β-gal activity detection and immunochemistry on sections were performed according to protocols described previously (Charron et al., 2003; Fabre et al., 2010; Okada et al., 2006). Antibody dilutions: rabbit anti-mouse Lim1 (1:500, T. Jessell lab), rabbit anti-mouse Pax6 (1:100, Chemicon), rabbit anti-mouse Calbindin (1:200, Chemicon), goat anti-mouse TAG1 (1:400), rabbit anti-GFP (1:1000, Invitrogen), goat anti-mouse Boc (1:100, R&D), goat anti-mouse Cdon (1:250, R&D), goat anti-mouse Gas1 (1:200, R&D). Prior to performing immunostainings with anti-Boc antibody, sections were subjected to antigen retrieval for 1hr at 98°C in a sodium citrate buffer (10 mM sodium citrate, 0.05% Tween 20, pH 6.0), cooled at RT for 20 minutes and washed extensively with PBS.
CGNPs were isolated from either E18.5 or P4 mouse or rat cerebella using a modified protocol previously described (Wechsler-Reya and Scott, 1999). Briefly, isolated cerebella were cut in small pieces and treated with 0.25% trypsin and DNaseI. Following trituration, single cell suspensions were centrifuged through a 30% to 65% Percoll step gradient. Cells harvested at the 30% interphase were resuspended in Neurobasal supplemented with B27, 0.5 mM L-Glutamine and Pen/Strep and plated in 96-well plates pre-coated with 100 µg/ml poly-D-Lysine. For CGNP proliferation assays with IGF-I, cells were resuspended in Neurobasal supplemented with 0.06% D-glucose, 100 µg/ml apo-transferrin, 16 µg/ml putrescine, 30 nM sodium selenite, 20 ng/ml progesterone and 1 mg/ml BSA. For 3H-thymidine incorporation assays, cells were seeded at 4×105 cells/well in a 96-well plate in triplicate and treated with ShhN C24II for 48h. CGNPs were pulsed with 1 µCi/ml 3H-thymidine (PerkinElmer) for the last 12h. Incorporation was measured using the Filtermate harvester (PerkinElmer) and TopCount NXT beta counter (Packard). Alternatively, CGNPs were seeded at 2.5×104 cells/well of a 96 well/plate and cultured as described above. Following 48h in culture, cells were fixed with 4% PFA, blocked with 10% PHT and immunostained with mouse anti-Ki67 antibody (1:100, Becton-Dickinson).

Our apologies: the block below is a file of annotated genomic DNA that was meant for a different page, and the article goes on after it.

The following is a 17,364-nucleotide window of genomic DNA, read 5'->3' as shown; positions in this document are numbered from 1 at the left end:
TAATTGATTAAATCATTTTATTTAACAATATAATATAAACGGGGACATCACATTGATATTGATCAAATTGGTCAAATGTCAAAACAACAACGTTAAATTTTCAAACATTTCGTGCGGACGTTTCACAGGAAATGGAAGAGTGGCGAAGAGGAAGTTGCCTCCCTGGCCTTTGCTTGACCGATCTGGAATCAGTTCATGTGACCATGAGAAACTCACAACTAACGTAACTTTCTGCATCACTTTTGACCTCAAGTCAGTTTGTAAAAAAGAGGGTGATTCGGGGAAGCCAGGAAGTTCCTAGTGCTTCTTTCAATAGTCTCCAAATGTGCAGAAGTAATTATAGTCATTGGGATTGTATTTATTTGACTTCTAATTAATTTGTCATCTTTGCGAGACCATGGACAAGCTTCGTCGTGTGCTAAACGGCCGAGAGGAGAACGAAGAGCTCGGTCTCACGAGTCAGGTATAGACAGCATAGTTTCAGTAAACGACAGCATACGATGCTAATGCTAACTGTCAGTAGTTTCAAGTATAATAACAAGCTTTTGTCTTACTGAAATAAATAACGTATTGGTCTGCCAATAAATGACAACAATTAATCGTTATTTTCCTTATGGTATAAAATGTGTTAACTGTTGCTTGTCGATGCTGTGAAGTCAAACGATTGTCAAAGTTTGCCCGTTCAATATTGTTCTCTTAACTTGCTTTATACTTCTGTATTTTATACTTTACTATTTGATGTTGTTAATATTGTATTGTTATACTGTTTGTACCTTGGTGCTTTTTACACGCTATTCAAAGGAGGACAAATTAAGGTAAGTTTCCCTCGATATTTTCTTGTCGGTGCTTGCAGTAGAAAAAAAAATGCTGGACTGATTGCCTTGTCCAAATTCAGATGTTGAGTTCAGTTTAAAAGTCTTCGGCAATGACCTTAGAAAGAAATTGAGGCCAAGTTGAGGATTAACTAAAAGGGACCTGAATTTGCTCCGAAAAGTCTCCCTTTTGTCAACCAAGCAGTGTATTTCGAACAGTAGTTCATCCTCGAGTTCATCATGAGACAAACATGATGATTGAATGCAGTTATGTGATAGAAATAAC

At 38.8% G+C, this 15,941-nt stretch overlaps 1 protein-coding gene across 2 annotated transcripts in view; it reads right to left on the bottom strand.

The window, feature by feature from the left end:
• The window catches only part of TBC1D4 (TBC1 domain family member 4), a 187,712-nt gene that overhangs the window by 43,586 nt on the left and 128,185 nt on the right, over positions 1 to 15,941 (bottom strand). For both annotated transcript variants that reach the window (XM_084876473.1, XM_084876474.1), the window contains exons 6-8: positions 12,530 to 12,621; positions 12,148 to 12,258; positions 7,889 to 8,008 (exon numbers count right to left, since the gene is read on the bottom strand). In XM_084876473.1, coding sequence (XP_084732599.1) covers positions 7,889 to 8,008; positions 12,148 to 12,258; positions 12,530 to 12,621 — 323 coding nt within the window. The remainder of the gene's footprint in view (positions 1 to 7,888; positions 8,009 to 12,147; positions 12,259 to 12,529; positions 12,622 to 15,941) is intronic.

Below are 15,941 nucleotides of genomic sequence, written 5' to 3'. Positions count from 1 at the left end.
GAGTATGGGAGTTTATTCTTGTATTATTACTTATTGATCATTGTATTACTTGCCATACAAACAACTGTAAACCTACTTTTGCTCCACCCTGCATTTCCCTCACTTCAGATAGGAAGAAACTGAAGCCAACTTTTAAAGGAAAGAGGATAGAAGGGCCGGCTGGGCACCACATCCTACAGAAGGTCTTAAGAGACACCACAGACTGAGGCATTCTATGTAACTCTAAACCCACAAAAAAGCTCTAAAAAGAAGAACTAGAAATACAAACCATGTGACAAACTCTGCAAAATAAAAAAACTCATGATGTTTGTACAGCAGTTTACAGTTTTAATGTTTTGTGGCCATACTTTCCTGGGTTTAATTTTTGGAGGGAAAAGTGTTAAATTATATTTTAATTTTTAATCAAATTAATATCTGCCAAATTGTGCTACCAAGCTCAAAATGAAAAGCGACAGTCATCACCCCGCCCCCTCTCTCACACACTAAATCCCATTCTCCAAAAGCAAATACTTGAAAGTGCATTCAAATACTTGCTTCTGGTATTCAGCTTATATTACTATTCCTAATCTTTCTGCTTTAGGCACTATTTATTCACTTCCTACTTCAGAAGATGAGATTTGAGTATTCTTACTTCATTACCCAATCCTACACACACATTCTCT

Unless otherwise noted, all data are expressed as mean ± SEM. The statistical tests used to measure differences are indicated in the appropriate legends. Statistical significances are indicated as follows: *p < 0.05; **p < 0.01; ***p < 0.001; n.s., not significant.
We are grateful to M. Cayouette, C. Jolicoeur, A. Kania, P. Fabre, E. Diaz, K. Tsanov and J.J. Guo for providing advice and/or reagents, S. McConnell and A. Okada for Boc and Cdon mice, and D. Leahy for providing the Shh-Cdon crystallographic data prior to publication. We thank J. Barthe, J. Cardin and F. Bourque for expert technical assistance. We thank D. van Meyel, P.T. Yam, M. Cayouette and A. Kania for critical comments on the manuscript. This work was supported by a grant from the Canadian Cancer Society Research Institute (CCSRI). BCW is supported by NIH grant DA-004443 to P. Schiller. APM is supported by NIH grant NS-033642. LI and ML are supported by Fonds de Recherche en Santé du Québec (FRSQ) post-doctoral training awards. FM is a Research Fellow of The Terry Fox Foundation. FC was a Canadian Institutes of Health Research (CIHR) New Investigator and is now an FRSQ Research Scientist.